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San Francisco politics are rarely dull,  and this election year is no exception. Voters will weigh in on a whopping 25 ballot measures covering hot-button issues like homelessness, public transit and education. In this hour of Forum, we talk with some local political journalists about the big measures and races. We’ll also discuss what it all means for Mayor Ed Lee, a divided Board of Supervisors and the future of the city.

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S.F. Measure Q Would Ban Tents On City Sidewalks (Forum archives)

In the past six years, 22 states have passed new voting restrictions, including requiring identification at the polls and banning felons from voting. Journalist Ari Berman says voters are about to head to the ballot box with fewer rights than when Lyndon Johnson signed the Voting Rights Act over 50 years ago. The author of “Give Us the Ballot” talks with Forum about the history of voting rights in America and why the current wave of voting restrictions predominately affects youth, poor people and minorities.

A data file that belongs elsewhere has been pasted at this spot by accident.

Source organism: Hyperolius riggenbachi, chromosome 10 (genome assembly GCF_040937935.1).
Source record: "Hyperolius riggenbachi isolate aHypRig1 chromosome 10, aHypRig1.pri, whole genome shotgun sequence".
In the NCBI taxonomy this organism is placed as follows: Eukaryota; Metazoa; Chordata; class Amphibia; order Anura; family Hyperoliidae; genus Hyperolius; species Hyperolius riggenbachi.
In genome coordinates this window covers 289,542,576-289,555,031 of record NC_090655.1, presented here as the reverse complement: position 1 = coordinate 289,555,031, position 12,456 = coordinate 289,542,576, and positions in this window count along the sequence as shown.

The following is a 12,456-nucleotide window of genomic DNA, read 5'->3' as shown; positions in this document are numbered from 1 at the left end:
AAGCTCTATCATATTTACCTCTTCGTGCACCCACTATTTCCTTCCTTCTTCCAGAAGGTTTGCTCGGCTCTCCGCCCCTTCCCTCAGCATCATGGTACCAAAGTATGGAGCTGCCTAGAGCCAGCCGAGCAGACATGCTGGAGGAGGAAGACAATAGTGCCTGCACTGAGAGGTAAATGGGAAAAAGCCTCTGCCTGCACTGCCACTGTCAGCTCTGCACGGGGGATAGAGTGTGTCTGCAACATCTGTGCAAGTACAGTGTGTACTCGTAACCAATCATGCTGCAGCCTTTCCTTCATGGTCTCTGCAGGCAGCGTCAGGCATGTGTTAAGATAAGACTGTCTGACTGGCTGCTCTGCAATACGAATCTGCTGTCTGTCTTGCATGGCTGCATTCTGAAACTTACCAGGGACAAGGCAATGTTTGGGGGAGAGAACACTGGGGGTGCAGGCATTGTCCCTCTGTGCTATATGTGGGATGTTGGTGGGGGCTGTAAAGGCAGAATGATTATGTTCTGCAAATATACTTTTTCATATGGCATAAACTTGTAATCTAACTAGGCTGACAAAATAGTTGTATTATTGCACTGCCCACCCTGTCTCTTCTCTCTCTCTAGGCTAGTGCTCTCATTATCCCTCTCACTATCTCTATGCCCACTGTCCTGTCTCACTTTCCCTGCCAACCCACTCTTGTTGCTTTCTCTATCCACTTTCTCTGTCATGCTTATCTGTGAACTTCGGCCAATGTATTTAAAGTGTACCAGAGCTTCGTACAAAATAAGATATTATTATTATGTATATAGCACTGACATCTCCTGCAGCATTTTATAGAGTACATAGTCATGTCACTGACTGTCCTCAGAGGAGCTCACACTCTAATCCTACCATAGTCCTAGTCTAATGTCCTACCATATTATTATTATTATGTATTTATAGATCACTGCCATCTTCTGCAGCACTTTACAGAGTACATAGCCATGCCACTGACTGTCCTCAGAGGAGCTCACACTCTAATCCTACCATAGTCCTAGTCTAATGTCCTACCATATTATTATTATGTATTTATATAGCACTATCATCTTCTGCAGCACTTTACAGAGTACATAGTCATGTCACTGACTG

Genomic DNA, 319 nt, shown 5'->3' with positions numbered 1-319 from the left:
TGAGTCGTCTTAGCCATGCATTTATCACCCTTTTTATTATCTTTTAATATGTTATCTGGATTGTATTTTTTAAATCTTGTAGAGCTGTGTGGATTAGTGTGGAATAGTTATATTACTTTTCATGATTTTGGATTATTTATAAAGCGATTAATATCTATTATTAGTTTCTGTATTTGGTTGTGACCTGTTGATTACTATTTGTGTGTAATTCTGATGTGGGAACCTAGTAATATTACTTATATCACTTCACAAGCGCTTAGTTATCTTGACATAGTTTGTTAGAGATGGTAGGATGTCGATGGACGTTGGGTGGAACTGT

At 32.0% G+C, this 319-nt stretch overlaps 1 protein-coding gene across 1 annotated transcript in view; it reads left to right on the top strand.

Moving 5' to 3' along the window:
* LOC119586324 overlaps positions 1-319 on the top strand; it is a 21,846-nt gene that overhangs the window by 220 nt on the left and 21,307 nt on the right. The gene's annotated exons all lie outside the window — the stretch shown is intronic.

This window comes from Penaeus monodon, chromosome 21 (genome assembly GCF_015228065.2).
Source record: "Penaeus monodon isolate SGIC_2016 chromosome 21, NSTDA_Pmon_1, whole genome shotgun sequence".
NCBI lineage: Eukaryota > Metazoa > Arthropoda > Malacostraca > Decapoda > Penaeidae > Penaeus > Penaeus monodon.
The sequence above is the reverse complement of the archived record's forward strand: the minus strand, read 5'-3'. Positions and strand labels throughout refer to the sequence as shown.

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The stereotypical image of a hula dancer often features a woman in a grass skirt on a beach. But Patrick Makuakāne says that’s a far cry from 21st-century hula. The Hawaii-raised and San Francisco-based hula master’s shows are elaborate stage productions weaving in everything from opera and electronic music to ’90s pop. His newest show, “The Natives Are Restless,” looks at the overthrow of the Hawaiian monarchy and the native resistance that followed. He and his dance troupe, Na Lei Hulu, are also the subject of a new book by the same title, by local author Constance Hale. She and Makuakāne join us to talk about the evolution of hula and what it means to be Hawaiian in the 21st century.

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As part of KQED’s election 2016 coverage, we discuss California Proposition 51, which would authorize the state to issue $9 billion in bonds for K-12 and community college construction projects.  Proponents say it has been ten years since the last statewide school bond, and that it provides much-needed upgrades to public school facilities. Critics say it’s a giveaway to developers and provides no oversight to ensure the bond money is spent right.